Alexander Stubb, who assumed lead office in Finland from 2014 to 2015, responded to a question from Andrew Marr concerning whether Putin’s threats of nuclear retaliation against the West were “mere bluster”. Mr Stubb said that he believed that Putin was “many things but I don’t think he is suicidal”. He was referencing the warning of mutually-assured destruction, where opposing forces have nuclear offensive capability, such as Russia and the USA, and thus prevent each other from making use of it.
Mr Stubb said: “Well, you always have to take threats seriously, especially when they come from Russia.
“Having said that, the steps to some kind of nuclear escalation, I think, are quite a few and far between.
“In the sense that first you have conventional, then you have chemical and then you have nuclear.
“Putin is many things but I don’t think he is suicidal. I think everyone, including the Russian military, the Russian oligarchs and Russian cronies to Putin, knows there is no point going there.”
Putin and his Russian officials have made an increasing number of references to nuclear retaliation against the West should they continue to supply weapons to Ukraine.
On Wednesday, Putin told politicians in St Petersburg: ‘If someone intends to interfere in what is going on from the outside, they must know that constitutes an unacceptable strategic threat to Russia.
‘We have all the weapons we need for this. No one else can brag about these weapons, and we won’t brag about them. But we will use them.
Russia tested the new Sarmat missile, dubbed “Satan 2” by the West, which has the nuclear capability to wipe out Great Britain twice over, just last week.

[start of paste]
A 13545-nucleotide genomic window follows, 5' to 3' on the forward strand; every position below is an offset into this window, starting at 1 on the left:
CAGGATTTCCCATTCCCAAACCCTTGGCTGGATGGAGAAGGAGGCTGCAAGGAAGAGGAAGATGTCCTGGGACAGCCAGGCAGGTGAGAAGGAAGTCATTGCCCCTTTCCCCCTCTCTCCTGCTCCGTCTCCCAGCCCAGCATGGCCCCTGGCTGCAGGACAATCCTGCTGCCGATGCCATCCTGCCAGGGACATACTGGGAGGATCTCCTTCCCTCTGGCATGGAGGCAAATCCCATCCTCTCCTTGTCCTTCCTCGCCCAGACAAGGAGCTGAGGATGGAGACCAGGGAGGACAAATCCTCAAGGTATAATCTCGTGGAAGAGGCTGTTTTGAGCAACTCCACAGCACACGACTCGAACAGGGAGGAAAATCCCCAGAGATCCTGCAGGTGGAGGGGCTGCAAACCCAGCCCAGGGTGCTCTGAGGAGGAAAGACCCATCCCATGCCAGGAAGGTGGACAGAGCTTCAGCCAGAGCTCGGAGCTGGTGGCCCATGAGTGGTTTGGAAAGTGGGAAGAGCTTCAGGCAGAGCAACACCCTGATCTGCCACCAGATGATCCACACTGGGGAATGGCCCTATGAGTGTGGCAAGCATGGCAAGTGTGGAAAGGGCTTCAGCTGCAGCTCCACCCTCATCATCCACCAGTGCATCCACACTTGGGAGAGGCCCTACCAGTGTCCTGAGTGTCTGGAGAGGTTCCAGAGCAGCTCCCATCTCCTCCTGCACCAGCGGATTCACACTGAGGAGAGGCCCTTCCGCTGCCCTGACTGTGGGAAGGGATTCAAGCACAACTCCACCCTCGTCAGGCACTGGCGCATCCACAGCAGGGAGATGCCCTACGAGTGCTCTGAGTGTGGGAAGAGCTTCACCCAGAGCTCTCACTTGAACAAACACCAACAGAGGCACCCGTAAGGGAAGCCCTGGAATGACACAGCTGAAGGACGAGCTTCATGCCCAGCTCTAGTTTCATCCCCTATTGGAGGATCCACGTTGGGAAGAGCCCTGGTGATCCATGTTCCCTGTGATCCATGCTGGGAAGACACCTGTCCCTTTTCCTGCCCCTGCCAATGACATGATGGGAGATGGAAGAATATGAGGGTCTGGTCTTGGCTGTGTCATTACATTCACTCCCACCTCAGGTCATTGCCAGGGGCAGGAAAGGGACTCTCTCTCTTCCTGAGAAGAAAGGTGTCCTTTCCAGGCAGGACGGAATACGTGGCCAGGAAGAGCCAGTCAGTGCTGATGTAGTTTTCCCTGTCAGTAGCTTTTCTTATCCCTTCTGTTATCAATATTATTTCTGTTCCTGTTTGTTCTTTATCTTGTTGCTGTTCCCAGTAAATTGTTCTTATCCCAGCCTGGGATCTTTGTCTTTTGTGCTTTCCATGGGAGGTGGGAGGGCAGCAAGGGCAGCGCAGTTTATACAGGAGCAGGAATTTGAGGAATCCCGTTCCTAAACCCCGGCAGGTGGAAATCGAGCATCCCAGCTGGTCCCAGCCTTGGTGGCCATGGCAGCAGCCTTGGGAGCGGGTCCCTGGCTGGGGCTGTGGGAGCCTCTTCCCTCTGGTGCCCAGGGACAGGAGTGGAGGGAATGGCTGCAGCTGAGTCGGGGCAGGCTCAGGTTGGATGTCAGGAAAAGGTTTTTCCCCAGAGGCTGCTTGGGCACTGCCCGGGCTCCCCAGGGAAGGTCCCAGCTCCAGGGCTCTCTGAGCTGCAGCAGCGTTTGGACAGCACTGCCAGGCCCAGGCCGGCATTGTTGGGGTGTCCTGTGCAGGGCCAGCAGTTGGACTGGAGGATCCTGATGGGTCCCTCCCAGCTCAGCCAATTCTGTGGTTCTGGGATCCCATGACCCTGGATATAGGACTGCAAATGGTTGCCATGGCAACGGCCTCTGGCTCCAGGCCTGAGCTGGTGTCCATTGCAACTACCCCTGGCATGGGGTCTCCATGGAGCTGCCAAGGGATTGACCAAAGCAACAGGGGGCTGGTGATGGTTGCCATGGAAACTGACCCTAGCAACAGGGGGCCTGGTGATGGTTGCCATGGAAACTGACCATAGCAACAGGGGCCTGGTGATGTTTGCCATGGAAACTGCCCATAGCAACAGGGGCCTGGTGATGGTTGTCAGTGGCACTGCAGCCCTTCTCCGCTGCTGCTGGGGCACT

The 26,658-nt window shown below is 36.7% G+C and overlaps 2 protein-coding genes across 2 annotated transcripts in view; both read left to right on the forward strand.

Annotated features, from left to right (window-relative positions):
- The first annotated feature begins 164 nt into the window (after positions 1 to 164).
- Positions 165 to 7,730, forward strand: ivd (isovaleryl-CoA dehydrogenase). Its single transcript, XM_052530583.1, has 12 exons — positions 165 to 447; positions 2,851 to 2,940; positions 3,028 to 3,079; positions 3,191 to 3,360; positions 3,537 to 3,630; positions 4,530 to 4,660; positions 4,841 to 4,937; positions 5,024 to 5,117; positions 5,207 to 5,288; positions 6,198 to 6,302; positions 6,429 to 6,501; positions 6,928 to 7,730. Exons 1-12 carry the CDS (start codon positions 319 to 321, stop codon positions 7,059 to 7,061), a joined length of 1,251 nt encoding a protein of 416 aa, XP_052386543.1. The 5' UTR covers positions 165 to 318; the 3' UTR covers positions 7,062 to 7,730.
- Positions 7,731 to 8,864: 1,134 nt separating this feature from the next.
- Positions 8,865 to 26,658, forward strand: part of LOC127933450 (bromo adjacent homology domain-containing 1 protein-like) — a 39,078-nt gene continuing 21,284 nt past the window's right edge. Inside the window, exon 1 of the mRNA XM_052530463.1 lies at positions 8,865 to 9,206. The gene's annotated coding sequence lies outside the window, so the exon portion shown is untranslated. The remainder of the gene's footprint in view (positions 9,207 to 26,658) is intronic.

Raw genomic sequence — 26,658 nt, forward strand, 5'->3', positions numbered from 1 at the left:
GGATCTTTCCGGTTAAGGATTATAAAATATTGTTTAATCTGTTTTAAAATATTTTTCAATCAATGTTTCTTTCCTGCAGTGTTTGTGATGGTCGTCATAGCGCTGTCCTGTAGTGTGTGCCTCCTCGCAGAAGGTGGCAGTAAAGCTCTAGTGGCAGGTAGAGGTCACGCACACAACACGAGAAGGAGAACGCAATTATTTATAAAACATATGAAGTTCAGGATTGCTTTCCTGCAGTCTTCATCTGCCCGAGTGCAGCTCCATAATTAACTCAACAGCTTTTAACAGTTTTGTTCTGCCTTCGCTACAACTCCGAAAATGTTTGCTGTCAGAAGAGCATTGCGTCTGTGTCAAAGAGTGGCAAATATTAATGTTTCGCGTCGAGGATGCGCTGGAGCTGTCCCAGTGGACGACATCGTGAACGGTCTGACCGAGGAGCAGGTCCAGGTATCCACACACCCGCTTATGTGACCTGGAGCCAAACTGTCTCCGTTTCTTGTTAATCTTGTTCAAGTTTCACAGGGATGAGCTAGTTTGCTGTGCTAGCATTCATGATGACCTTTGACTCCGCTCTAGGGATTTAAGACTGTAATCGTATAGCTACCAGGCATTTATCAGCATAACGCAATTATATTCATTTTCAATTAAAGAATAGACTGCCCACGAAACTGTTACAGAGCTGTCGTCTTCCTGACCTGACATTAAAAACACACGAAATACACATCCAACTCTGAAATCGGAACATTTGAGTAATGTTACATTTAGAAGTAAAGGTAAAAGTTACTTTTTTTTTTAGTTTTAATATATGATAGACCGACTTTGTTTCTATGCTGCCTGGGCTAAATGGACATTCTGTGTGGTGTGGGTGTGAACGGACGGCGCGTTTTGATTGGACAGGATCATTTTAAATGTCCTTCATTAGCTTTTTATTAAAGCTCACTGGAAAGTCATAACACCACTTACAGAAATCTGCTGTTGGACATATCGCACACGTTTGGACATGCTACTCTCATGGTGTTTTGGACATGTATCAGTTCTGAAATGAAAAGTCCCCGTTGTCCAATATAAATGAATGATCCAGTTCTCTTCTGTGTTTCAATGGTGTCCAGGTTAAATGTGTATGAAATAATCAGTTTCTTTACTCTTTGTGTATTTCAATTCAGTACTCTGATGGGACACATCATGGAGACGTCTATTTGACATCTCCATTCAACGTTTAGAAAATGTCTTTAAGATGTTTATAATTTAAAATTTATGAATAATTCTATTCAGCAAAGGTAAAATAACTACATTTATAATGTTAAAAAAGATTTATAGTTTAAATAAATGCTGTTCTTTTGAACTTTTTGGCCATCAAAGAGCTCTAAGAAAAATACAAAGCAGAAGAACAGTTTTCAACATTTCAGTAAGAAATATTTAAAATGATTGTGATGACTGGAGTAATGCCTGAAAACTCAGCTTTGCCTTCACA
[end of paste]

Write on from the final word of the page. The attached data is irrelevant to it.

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Maria Zakharova, who speaks for the Russian foreign ministry, hinted that Russia believes it is within their rights to attack anyone that supplies Ukraine’s war efforts, including the UK.
She said: “Do we understand correctly that for the sake of disrupting the logistics of military supplies, Russia can strike military targets on the territory of those Nato countries that supply arms to the Kyiv regime?
“After all, this directly leads to deaths and bloodshed on Ukrainian territory. As far as I understand, Britain is one of those countries.”
But Ukraine’s foreign minister Dmytro Kuleba dismissed the threats as evidence that Russia is losing faith in their own chances of victory, saying: “This only means Moscow senses defeat in Ukraine.”
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NATO allies have now pledged and provided more than $8 billion (£6.4 billion) by way of military support to Ukraine.
And NATO secretary-general Jens Stoltenberg, having just separately met with Putin and Ukrainian President Volodymyr Zelensky, said that more applications to the alliance will be “warmly welcomed”.
He said: “It’s their decision. But if they decide to apply, Finland and Sweden will be warmly welcomed, and I expect that process to go quickly.”
With public support for joining NATO growing, it is believed the two nations could apply as soon as mid-May, and Mr Stoltenberg has promised to offer protection from Russian intimidation in the meantime.